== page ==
When you arranged it – probably many years ago – you might have thought an “interest only” mortgage sounded ideal. It offered a way to pay less on your monthly mortgage amount as you only paid the interest amount over a fixed time (as opposed to paying both the interest and part of the capital every month as you do with repayment mortgages). At the end of this period, you would then repay the capital you borrowed.
You may have put a savings vehicle in place at the time so you could repay the capital when required - for example, an endowment mortgage which is intended to repay the capital sum on maturity. Or you may have planned to sell the property at the end of the term, and repay any capital then from the proceeds of the sale.
If you took out an interest only mortgage, it made sense to have a firm idea of how you planned to make the final capital repayment at the very beginning. Things can change however …
Endowment policies shortfall
Conventionally, one of the principal ways of preparing for the day you have to repay the capital on your interest only mortgage was through an endowment policy.
This gives you a means of saving by way of a life insurance policy which offers a guaranteed cash payout at the end of the insured term, which is typically written to coincide with the maturity date of your interest only mortgage.
Endowment policies have come in for some bad press, a raft of consumer complaints, and some that were taken out in the 1980s and 90s are no longer expected to pay out the amounts originally expected, warns the Financial Ombudsman Service (FOS).
Other savings and investments
Alternatively, you might have planned for a regular savings account, any investment bonds or all or part of your investment portfolio eventually to cover the amount of capital needed to pay off your mortgage.
You might even need to use a substantial part of your pension pot to make the capital repayment – but this, of course, is likely to severely deplete the funds on which you had planned to retire.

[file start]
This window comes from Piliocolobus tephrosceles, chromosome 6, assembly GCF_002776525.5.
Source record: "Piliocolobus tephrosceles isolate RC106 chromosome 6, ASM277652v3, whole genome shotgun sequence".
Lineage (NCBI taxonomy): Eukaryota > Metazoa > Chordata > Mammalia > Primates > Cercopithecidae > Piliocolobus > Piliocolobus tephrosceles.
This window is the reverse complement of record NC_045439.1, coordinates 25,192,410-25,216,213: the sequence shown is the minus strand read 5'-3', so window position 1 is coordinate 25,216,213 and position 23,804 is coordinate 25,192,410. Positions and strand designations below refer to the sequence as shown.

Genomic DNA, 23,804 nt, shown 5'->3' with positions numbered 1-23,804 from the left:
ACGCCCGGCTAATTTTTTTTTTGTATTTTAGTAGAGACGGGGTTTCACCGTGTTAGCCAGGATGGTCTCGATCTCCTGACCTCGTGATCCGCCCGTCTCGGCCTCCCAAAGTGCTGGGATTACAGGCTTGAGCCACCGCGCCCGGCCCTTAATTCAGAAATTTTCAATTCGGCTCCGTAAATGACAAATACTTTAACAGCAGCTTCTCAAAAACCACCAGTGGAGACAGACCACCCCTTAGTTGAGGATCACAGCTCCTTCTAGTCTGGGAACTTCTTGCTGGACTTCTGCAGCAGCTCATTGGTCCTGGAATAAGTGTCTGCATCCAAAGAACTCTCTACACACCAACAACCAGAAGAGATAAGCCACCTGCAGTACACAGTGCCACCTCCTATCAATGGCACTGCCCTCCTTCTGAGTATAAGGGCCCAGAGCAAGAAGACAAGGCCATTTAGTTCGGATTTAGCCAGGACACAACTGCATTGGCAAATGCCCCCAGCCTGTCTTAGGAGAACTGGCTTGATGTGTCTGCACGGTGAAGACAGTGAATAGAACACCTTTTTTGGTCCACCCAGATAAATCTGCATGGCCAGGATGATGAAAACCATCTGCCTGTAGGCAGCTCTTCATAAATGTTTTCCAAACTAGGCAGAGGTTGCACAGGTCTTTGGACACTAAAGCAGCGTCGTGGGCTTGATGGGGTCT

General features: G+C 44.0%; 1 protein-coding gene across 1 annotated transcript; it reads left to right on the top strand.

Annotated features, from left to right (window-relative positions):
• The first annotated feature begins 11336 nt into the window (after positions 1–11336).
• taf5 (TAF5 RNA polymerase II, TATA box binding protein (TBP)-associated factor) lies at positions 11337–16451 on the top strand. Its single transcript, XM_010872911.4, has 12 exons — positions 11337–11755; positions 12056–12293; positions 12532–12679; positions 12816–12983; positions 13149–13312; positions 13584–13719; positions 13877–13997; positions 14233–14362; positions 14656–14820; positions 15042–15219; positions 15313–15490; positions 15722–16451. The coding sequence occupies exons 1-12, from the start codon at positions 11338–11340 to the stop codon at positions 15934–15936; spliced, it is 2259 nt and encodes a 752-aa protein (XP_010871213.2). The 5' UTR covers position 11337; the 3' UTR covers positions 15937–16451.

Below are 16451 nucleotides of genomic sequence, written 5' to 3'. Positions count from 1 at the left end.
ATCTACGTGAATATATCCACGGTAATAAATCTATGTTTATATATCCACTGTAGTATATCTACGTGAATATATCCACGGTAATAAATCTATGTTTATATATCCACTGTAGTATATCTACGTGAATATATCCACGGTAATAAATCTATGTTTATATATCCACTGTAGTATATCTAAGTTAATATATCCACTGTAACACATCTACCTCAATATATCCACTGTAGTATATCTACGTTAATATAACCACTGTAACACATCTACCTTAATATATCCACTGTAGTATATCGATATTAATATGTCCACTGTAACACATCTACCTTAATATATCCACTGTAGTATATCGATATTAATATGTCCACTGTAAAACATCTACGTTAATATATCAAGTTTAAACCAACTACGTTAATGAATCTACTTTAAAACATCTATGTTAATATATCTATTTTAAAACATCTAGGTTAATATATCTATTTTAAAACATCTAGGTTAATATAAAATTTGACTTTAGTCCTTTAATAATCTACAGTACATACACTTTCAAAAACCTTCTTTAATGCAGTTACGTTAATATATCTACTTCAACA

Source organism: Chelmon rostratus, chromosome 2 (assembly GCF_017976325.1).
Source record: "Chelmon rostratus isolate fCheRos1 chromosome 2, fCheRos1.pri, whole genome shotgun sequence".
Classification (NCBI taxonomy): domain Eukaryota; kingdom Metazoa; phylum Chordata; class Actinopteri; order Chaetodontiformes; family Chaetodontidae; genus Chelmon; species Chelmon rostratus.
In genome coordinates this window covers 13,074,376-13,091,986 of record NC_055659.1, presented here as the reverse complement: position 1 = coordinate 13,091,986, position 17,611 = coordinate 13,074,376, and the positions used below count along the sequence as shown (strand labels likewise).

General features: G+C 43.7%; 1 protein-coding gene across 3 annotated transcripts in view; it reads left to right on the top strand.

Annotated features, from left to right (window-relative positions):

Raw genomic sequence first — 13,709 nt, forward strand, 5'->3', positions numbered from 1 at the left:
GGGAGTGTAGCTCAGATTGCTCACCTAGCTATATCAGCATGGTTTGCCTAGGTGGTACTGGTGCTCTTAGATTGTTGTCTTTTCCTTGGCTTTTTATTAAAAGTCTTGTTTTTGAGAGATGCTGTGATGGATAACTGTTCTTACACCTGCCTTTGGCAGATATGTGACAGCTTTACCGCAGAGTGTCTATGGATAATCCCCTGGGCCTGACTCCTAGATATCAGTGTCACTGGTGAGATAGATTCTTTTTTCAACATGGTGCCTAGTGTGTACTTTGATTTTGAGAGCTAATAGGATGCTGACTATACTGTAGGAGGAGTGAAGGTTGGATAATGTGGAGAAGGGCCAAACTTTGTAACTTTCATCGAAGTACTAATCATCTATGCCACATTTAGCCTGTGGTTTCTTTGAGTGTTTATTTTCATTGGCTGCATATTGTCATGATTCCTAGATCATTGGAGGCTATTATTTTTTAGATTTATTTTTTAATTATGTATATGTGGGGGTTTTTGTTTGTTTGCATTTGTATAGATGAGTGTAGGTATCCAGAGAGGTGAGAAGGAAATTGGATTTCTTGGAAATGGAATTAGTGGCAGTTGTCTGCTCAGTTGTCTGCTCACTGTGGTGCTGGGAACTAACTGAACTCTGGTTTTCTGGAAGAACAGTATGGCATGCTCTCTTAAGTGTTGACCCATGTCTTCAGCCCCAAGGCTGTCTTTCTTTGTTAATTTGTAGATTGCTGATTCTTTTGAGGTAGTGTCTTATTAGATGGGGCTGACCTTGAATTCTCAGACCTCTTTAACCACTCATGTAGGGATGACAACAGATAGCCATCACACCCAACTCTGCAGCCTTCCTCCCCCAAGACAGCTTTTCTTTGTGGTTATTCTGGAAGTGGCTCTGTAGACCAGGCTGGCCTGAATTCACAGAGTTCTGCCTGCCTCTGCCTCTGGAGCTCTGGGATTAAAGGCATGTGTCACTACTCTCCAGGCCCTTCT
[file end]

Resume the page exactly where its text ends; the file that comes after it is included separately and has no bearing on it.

Some borrowers may have convinced themselves that when one interest-only mortgage comes to term, it might be possible to arrange a further, new interest only mortgage – so putting off the day when the capital needs to be paid off. An alternative might be a new standard repayment mortgage.
The problem with both solutions is that they are likely to be difficult, if not unattainable, the older you get.
For many people, it can be a worry – after all, you have quite happily been making the interest payments for 30 years or so and were looking forward to the end of the mortgage, as you approached or were into your retirement years, with nothing more to pay.
Like a lot of financial planning, the sooner you start, the wider your options. So important is the concept that the Chartered Institute for Securities and Investment (CISI) holds an annual “financial planning” week to try to raise awareness.
Probably the most significant source of capital equity available to most homeowners nearing the end of any type of mortgage is the home in which they live.
Rather than selling the home, downsizing and moving to a new house, you might want to consider equity release. This is a tax-free arrangement available to the over 55s and one that helped a record number of homeowners release a total of more than £3 billion in 2017, according to a report in the Telegraph newspaper on the 25th of January 2018.
Chasing the booming popularity of equity release there are more and more providers, all offering different terms and conditions, so it is imperative to compare equity release plans very carefully and take independent financial advice before making any commitment.
There are two ways of achieving equity release:
- one involves selling a part or whole share in your home to the equity release provider, who lets back the property to you for an agreed rent, so that you may continue to live there until your death or until you move out into long-term residential care;
- the more popular variant is the so-called lifetime mortgage – which does very much as it says;
- your home is mortgaged to the equity provider in return for a cash lump sum (which you may use to pay off the capital on your interest-only mortgage), and you continue to live in your home just as before;
- instead of repaying any interest or capital, however, both are rolled over from year to year and due for repayment only upon your death or until the property is sold when you move into long-term residential care.
Both home reversion and lifetime mortgage equity release solutions have an impact on any expectations for the inheritance of your property by your children. The solution may not be a suitable solution for everyone, and you are again encouraged to compare equity release options and to seek the advice of an independent specialist.
How much equity could you release?
Considering releasing equity in your property and interested to see how much you could get? Then use our free equity release calculator here, provided in conjunction with Age Partnership.